Though it would run for four seasons, Airwolf only truly survived for two of those. With a rising cost thanks to the impressive aerial photography, CBS dropped the show after season two and it ended up on the USA Network. This DVD set contains some of the series best in its second CBS run.
Airwolf is a different show than many others in that while the focus is on the top secret helicopter, it's still a human drama. Jan Michael Vincent plays Stringfellow Hawke along with partner Ernest Borgnine playing Dominic Santini. Together they work for the Firm, a government agency that created Airwolf while also maintaining a small helicopter company. Hawke has personal involvement, and vows to hold Airwolf in exchange for the Firm continually trying to find his missing brother lost during the Vietnam war.
The set up creates interesting arcs in the plotline. With the high-end helicopter in hand, Hawke takes on missions both on his own accord and when asked. While Hawke is more than willing to give his life for the safety of others, he's hardly willing to cooperate when he feels the Firm is doing something unjust.
Season 2 adds a female character to the group, introduced in the premiere. Jean Bruce Scott portrays the feisty and tough Caitlin O'Shaughnessy. Her role is an excellent one, both in terms of acting and the ability for the writers to keep her strong in the face of an otherwise all-male cast.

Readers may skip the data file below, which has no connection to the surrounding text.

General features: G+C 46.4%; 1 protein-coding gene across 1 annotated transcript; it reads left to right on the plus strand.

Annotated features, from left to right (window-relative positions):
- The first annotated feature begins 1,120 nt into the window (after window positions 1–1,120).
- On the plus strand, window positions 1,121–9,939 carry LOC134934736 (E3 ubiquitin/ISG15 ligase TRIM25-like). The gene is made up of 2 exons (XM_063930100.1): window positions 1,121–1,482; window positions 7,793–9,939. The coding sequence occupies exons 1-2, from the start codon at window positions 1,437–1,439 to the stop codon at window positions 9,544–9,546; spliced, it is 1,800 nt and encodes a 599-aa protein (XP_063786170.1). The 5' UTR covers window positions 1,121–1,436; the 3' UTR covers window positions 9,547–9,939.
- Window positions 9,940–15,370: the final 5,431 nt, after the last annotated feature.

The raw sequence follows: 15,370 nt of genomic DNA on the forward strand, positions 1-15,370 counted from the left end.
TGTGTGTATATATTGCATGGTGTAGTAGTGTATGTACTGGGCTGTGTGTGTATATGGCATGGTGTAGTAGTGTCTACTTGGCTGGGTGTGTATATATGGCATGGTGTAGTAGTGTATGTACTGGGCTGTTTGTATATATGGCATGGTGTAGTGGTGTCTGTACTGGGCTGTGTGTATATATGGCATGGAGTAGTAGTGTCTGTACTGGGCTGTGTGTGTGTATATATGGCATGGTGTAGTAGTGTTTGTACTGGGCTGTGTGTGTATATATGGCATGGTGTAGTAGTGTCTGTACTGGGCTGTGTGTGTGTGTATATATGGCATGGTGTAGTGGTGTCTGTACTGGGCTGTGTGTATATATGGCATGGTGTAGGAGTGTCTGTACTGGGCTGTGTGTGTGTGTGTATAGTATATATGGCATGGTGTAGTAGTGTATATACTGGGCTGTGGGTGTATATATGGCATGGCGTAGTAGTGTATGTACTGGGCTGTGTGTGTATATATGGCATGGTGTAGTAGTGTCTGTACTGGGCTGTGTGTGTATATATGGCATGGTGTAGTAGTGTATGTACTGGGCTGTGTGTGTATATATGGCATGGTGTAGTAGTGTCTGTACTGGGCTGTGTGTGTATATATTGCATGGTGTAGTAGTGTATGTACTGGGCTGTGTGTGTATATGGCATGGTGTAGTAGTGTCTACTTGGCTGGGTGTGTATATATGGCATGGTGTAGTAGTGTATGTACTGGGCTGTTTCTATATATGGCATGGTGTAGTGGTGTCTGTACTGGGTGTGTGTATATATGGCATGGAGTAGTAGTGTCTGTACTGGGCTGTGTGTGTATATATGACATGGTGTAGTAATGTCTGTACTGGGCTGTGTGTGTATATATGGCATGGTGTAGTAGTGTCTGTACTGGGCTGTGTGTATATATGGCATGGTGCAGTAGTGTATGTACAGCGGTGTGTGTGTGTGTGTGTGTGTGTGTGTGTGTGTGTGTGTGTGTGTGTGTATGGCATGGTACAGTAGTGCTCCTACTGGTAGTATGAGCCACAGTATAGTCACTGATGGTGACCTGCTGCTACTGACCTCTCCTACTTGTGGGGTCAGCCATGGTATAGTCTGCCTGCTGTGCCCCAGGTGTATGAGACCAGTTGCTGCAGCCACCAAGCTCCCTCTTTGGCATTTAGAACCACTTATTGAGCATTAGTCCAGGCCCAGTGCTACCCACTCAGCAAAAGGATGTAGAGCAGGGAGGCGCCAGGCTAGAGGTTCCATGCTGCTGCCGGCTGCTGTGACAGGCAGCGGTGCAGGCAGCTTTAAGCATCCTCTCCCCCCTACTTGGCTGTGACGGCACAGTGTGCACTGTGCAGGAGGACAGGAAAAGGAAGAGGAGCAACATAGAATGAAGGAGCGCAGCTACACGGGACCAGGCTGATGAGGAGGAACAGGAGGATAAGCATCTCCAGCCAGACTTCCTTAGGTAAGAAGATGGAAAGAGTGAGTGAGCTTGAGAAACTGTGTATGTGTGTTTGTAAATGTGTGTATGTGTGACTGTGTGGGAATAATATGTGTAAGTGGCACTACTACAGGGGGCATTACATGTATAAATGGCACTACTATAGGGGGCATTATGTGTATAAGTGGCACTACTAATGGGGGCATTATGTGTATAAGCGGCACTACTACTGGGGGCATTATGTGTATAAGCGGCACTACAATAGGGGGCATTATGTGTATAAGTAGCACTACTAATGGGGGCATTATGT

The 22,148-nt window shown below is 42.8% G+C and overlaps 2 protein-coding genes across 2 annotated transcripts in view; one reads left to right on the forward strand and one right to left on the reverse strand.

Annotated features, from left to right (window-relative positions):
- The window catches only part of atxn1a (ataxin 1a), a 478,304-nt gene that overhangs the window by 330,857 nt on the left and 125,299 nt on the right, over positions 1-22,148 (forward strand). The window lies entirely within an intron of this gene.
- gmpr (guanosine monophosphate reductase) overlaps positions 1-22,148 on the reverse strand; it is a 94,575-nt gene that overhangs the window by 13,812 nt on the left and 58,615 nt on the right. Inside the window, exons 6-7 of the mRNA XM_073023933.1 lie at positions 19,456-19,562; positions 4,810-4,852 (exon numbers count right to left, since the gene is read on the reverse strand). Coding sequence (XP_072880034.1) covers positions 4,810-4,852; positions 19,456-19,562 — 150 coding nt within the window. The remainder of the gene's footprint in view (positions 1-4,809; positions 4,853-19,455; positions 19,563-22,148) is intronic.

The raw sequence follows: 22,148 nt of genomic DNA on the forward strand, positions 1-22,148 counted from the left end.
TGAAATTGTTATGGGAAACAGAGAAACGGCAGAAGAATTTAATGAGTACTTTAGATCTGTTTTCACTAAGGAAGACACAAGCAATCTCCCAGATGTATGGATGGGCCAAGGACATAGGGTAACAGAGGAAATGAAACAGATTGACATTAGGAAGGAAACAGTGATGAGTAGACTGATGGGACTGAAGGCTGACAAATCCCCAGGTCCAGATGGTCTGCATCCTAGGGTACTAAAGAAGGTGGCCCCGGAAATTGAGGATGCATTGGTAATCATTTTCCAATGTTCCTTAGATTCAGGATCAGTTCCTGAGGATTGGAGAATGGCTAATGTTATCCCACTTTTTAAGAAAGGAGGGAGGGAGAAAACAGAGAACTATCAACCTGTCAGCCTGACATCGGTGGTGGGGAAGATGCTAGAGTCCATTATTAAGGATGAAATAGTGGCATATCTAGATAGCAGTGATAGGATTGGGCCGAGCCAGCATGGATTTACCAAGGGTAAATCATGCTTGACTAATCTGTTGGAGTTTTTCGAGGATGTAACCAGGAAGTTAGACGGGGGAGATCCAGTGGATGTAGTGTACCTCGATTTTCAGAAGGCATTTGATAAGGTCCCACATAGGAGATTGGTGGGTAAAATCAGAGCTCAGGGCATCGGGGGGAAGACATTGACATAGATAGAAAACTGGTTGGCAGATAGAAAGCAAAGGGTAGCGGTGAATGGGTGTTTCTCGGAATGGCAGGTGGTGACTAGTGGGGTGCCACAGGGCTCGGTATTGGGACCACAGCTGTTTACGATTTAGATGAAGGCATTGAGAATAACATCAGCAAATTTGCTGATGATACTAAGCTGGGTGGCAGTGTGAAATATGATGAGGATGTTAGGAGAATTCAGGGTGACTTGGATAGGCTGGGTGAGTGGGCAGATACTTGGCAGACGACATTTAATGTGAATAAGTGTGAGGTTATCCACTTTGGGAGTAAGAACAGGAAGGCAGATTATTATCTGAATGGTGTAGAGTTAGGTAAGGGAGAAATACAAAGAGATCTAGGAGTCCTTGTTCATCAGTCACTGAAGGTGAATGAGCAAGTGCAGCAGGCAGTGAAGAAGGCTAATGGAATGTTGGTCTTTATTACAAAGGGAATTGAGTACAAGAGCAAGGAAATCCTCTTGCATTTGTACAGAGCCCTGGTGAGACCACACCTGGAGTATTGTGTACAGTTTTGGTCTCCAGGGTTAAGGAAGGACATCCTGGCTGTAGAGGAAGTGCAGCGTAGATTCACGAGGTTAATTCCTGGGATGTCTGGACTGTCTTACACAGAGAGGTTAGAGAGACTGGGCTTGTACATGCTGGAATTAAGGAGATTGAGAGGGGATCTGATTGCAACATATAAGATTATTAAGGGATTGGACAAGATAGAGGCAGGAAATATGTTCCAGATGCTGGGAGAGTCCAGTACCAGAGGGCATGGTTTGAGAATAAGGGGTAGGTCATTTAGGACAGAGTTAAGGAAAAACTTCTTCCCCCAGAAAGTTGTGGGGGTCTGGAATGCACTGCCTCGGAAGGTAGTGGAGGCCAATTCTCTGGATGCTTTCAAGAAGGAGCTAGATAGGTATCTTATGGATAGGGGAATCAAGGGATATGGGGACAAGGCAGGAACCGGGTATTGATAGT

Action is prevalent for this 22 episode run. While it still can falter due to the excessive use of poorly edited stock footage, it's no less exciting when Sylvester Levy's theme begins to role and Airwolf begins the hunt. There are few special effects shots, and only one is noticeable during a take off reused a few times in the season. All views of the helicopter in action are real, leading to the excessive cost per episode.
"HX1" pits the crew against a new helicopter, one with more firepower than even Airwolf. The inevitable clash is superb, giving the crew a target that can pose a threat to the super machine. Other highlights include "Once a Hero" that provides an excellent look at Hawke's life during Vietnam as he acts on a lead that could help him find his brother.
"Condemned" houses a classic 1980s tale, as the untrustworthy Russians are forced to team up with the American crew to search for the source of a deadly virus. "Severance Pay" contains numerous possibilities for its main villain as an inside man begins divulging information that could destroy the Firm.
It's rather obvious though it does require mention that Airwolf is a '80s TV show. Director style choices, dated Cold War drama, and cheesy moments (including some forced comedy) do tend to appear more often than not. Reused footage is constant, and they're not always scenes that involve the helicopter. Stock scenes of the actors are re-dubbed rather obviously, lessening the overall quality of the show.